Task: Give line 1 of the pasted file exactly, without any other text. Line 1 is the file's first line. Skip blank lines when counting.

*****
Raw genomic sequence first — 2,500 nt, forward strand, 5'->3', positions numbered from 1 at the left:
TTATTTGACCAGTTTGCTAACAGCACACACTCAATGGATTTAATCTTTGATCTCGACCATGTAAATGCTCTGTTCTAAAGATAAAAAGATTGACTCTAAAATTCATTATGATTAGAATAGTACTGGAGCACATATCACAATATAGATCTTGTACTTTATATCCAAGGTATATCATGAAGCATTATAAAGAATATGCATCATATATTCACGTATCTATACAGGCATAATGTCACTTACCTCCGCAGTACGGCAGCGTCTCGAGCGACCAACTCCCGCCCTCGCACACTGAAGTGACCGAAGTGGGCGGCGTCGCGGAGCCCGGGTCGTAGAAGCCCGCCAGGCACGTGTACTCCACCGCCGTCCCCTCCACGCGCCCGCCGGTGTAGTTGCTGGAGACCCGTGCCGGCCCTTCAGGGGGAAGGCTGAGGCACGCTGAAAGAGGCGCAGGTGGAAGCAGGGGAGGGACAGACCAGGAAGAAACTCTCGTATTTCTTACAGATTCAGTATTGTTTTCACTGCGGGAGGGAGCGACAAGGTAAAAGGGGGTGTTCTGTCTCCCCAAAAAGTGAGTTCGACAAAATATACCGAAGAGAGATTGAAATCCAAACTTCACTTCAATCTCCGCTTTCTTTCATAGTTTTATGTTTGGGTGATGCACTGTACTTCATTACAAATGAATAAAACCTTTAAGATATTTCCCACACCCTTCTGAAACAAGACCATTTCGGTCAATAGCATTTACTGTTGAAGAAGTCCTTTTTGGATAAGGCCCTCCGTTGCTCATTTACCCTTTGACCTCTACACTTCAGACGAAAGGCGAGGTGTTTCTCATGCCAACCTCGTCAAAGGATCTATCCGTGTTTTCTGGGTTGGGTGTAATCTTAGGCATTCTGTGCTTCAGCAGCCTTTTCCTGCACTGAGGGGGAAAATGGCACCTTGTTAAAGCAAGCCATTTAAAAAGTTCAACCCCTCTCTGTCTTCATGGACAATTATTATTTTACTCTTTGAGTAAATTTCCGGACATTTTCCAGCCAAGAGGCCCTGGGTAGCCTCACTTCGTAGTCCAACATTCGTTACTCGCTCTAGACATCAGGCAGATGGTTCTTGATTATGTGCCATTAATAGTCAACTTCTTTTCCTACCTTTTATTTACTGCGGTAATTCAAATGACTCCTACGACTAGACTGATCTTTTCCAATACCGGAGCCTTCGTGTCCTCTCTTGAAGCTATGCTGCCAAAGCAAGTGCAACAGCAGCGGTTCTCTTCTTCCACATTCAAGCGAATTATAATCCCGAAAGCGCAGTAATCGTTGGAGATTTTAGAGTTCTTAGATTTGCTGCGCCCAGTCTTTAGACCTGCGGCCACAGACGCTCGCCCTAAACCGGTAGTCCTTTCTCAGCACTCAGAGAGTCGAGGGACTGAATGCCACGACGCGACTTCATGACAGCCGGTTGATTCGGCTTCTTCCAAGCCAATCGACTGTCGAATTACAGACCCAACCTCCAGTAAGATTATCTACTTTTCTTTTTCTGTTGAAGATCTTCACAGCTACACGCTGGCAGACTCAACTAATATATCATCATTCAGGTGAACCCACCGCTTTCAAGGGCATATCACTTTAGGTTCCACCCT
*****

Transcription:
Raw genomic sequence first — 2,500 nt, forward strand, 5'->3', positions numbered from 1 at the left: